The movie screen on your wall warps into an oval, a new cinematographic technique unlocked by watching TV through smart glasses. Extended family from all around the country sits in your living room as holographic “avatars.”
Glancing to the side, you see your aunt Denice’s persona. A delightfully facetious woman, Denice looks like a terrifying orc from The Lord of the Rings. She chose that avatar in protest because that was the movie she wanted to watch.
The monster’s gray, veiny hand with claws reaches out, and, after a second’s delay, a cup of ramen appears in her hand, loading into her appearance as she interacts with it.
One of your cousins pings in the chat box asking to enter, and the group lets him in.
He apologizes for being late. Your father asks, “Was there traffic on your commute from work? My cat stood in the way of my couch today, horrible traffic for me as well.” Your cousin is one of the few Americans who go in person to his office. Your mother asks, “How are you? How’s the new job?”
Denice groans, startling your cousin when he sees her monstrous avatar. “Might as well pause the movie if you’re all going to drone on!”
This short story of a family gathering represents what Meta and other companies envision for the future of technology. The holy grail for these businesses does not only include virtual reality (VR) but also “mixed reality,” or augmented reality (AR).
While Meta tries to stoke enthusiasm for the “metaverse,” they ultimately want to join physical reality with the virtual one. As long as people wear the right AR glasses, holograms like in Star Wars will become everyday.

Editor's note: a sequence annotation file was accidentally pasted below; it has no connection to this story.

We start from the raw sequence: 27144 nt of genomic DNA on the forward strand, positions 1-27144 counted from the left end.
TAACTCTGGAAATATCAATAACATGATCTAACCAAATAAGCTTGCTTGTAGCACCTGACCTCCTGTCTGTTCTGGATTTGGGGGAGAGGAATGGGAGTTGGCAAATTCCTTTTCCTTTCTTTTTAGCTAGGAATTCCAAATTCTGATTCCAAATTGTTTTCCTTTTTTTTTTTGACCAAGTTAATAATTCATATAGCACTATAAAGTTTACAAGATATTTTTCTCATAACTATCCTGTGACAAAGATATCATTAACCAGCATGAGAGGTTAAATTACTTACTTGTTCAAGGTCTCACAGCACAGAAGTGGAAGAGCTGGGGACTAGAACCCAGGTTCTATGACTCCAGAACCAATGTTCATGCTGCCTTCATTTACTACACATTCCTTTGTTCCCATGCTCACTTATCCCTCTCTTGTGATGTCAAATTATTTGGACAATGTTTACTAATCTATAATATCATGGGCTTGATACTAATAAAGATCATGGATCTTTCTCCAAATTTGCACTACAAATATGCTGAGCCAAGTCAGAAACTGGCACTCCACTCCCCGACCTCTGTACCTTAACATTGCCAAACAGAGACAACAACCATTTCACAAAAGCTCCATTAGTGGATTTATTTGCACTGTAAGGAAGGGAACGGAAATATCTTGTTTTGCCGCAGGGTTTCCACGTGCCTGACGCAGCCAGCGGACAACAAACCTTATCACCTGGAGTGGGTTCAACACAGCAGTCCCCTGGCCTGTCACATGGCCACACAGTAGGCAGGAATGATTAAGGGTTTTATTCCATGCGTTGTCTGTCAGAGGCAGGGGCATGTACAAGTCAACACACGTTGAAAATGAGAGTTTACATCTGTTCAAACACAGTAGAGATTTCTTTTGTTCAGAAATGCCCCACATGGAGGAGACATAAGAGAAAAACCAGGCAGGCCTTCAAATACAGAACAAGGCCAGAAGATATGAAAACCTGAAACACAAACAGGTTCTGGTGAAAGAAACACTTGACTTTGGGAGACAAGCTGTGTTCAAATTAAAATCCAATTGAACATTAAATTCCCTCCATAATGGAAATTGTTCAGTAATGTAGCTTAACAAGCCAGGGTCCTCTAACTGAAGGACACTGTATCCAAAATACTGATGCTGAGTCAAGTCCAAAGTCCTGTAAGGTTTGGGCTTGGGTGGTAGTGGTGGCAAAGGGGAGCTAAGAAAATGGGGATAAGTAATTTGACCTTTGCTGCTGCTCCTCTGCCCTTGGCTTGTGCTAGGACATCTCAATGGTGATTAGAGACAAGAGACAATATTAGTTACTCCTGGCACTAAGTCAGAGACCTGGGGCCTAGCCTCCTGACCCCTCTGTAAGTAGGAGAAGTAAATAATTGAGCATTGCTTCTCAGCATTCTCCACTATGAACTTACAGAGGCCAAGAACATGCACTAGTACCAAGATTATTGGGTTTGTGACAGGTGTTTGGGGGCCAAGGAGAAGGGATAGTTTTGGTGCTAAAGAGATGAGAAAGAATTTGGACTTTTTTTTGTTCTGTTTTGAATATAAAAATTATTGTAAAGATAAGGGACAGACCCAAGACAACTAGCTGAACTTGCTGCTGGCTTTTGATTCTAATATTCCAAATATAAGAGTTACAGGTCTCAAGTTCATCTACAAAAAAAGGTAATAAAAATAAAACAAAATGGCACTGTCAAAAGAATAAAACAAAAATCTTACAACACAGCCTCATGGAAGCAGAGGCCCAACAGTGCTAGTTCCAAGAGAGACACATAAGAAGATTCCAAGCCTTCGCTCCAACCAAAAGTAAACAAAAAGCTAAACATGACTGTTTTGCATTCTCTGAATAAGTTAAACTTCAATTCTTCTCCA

But is this really the future? Or is this vision a trillion-dollar pipe dream?
What is mixed reality?
Mixed reality allows the user to see through their headset to the real world with virtual images imposed on it. For now, Meta leads the way in what is (relatively) accessible to the consumer for augmented reality. While their virtual reality headset focuses on the metaverse, they released their current-generation headset, the Meta Quest Pro, last week for pre-orders, which uses mixed reality.
Meta Quest Pro is $1500
The Meta Quest Pro reviewers who tried the product in a demo gave mixed reviews.
Meta’s goal of having “lots of people to communicate, work and create” with mixed reality has “never felt further away,” according to Geoffrey A. Fowler at the Washington Post. Scott Stein at CNET said he “could see it being surprisingly effective” in a select few areas. Sherri Smith for LaptopMag writes that “the future of VR absolutely lies in MR [mixed reality].”
But everyone, even Meta CEO Mark Zuckerberg, mostly acknowledges that this product is a stepping stone.
It’s received significant critique—its short battery life and extravagant price point—but it’s groundbreaking feature is face tracking.
Meta Quest Pro’s face tracking